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Opening Arguments

Dear reader

My sister saves the crosssword puzzles from The Indianapolis Star for me. They're on the same page as cartoons and advice columns. After working one of the puzzles on vacation last week, I saw a piece by Judith Martin, who writes the Miss Manners column. A reader relates to Miss Manners an encounter with someone "obviously in the advanced stages of male-to-female traisition -- complete with feminine attire" and confesses to a dilemma:

I was unsure whether to say, “Hello, Mr. Jones” or “Hello, Ms. Jones,” so I opted for what I thought would be a very safe “Hello, Dr. Jones,” as I am quite sure that all of the chairs of the university’s departments are PhDs.

Dr. Jones responded with shock and said, “You should call me John!” I duly apologized and the encounter otherwise went well.

{How should one address] transgendered persons who, for various reasons during their transition, appear androgynous for a while? Is it permissible to ask how they would like to be addressed? I have always thought inquiring as to what gender a person was seemed rude.

"Are you a boy or are you a girl?" Yes I suppose that is rude (as well as a silly late '60s song mocking long-hair-hippieness criticism). But I do confess to having never, ever contemplated the dilemma referenced here. So I was glad to read Miss Manners' straightforward and, in retrospect, obvious solution:

Miss Manners is sorry to cut through the complications of this situation with a simple answer, but when someone tells you to use his or her first name, it is conferring a privilege, not reacting to a perceived insult.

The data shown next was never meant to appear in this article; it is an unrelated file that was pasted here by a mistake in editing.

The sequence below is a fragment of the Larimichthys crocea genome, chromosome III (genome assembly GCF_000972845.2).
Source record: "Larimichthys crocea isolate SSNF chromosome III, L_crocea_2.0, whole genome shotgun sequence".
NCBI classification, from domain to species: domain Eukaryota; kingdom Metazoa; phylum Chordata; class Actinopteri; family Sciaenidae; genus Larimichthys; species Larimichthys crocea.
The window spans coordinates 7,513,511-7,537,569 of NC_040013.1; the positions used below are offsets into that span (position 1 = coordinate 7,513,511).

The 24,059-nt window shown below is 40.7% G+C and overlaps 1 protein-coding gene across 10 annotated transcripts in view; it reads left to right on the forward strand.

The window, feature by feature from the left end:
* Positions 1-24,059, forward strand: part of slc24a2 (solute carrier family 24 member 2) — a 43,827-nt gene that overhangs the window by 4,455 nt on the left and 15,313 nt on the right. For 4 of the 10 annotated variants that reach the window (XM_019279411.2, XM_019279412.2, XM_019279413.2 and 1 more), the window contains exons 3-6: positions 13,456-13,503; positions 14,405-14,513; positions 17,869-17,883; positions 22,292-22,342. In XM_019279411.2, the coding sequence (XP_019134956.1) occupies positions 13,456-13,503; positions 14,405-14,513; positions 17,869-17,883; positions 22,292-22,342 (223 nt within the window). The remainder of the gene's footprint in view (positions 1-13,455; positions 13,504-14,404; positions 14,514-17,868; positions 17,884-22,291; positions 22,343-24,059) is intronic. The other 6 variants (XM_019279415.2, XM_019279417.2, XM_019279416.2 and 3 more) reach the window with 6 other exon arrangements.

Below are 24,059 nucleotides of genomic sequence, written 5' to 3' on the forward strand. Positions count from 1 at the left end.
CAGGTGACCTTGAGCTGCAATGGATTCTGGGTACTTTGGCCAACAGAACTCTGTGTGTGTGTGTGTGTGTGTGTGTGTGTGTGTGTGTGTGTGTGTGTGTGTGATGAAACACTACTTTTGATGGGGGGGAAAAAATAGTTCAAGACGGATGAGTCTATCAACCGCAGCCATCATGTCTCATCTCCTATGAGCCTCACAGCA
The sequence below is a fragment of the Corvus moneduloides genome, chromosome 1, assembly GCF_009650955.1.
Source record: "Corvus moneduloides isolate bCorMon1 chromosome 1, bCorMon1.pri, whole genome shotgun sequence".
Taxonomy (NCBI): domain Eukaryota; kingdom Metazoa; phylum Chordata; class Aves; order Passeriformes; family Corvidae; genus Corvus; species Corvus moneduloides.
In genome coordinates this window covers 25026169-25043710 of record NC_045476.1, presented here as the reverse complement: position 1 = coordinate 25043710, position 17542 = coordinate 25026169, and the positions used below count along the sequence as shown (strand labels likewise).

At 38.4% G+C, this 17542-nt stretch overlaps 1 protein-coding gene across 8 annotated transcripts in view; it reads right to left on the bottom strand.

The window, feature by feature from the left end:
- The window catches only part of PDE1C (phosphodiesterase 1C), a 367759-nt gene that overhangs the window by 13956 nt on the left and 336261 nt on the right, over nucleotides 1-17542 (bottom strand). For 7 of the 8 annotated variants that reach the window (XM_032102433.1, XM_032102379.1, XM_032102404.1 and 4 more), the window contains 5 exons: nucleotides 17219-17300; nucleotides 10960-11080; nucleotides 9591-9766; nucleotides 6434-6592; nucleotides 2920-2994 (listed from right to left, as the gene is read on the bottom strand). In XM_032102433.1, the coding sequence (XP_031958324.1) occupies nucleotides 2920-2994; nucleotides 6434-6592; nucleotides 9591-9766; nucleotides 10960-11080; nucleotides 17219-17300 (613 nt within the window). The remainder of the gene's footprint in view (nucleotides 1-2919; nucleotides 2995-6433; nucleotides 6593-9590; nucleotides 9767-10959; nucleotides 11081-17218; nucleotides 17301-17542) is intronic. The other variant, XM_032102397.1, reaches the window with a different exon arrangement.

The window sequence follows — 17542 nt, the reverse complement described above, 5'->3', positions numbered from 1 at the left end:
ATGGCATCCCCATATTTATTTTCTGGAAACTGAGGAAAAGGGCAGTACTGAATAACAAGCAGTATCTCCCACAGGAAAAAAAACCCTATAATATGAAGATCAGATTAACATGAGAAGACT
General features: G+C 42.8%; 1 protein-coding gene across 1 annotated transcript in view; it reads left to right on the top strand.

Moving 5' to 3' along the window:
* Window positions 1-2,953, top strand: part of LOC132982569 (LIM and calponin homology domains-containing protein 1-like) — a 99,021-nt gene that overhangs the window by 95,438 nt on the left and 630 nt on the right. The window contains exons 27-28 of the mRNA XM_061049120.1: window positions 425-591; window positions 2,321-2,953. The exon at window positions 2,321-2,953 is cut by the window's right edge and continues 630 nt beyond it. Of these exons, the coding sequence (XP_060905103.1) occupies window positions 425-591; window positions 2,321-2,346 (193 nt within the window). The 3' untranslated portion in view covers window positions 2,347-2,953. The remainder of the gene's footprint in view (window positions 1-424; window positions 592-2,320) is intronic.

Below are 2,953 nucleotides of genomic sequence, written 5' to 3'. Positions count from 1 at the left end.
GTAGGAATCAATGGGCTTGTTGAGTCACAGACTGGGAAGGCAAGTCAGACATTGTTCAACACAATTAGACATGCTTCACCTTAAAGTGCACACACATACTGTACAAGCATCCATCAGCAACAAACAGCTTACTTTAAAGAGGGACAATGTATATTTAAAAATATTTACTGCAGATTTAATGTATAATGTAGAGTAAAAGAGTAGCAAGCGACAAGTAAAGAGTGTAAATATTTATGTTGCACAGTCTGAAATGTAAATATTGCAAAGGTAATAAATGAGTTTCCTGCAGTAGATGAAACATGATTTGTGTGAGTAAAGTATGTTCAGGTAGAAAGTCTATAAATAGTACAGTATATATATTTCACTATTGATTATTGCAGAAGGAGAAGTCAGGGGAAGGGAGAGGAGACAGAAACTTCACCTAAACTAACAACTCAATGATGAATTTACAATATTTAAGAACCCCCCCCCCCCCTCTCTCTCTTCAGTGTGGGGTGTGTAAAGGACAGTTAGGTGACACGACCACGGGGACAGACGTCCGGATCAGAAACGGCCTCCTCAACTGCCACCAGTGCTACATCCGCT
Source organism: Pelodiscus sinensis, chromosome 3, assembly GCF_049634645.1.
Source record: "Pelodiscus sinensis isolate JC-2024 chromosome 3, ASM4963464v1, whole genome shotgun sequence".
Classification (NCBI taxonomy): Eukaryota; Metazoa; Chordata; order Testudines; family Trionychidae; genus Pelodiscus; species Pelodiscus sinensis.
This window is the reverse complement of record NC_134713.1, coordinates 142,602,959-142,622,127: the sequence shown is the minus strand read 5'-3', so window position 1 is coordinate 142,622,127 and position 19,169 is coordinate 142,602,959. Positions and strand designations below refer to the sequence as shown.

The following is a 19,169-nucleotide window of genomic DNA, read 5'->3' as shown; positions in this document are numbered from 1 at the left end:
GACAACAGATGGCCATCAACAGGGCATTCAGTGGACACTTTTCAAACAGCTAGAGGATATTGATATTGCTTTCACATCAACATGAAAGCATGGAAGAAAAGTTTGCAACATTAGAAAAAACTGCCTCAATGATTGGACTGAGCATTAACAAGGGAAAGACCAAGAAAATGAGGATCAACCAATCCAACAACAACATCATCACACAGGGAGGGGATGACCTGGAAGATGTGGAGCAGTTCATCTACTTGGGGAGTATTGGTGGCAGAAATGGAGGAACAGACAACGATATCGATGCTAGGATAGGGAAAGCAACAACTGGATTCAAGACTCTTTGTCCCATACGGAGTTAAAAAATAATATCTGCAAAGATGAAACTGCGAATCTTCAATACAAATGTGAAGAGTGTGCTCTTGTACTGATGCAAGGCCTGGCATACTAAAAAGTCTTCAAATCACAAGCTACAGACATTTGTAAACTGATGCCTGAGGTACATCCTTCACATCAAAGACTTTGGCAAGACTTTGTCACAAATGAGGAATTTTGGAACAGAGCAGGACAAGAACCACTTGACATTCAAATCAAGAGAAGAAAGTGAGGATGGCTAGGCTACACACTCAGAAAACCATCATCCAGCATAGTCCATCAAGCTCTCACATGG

In general, though, you could use some other gender-neutral term, such as “dear colleague” or “my friend,” until the transition is complete.

Yes, I will use that should the occasion arise. "Dear colleague" sounds like such a good ice-breaker at a party, and good manners are so important, don't you think? Funny old world.


Harl Delos
Tue, 02/07/2012 - 7:06am

Seems to mt that the Stylebook says you should refer to someone in the manner in which they prefer to be referred.  That is, we call her Roseanne, not Roseanne Barr, nor Roseanne Arnold, nor Roseanne Sherie Barr Pentland Arnold Thomas.  While there are exceptions - newspapers used to refer to "the artist formerly known as Prince" for reasons of typographical insufficiency, and the Columbus Dispatch has used "That School Up North" for years to refer to the institutional spawn of Satan in Ann Arbor, for the same reason that practicing Jews don't say or write the name of their deity.

So what's wrong with asking "So how would you like me to address you?"  It's what you really want to know, and it's not rude, like asking for a field inspection of the plumbing.  It must take an awful lot of pain for someone to opt for sexual reassignment.  Someone with that much courage isn't going to be crushed in humiliation when someone asks how they can best support someone through that transition.  Would you agonize over it if a coworker appeared in a wheelchair and you didn't know whether they'd like you to get the door for them?  No, you'd make the offer and quietly accept either answer without comment.  Stop blushing and use your common sense!

But Ms. Martin is too genteel to tell people they're being stupid.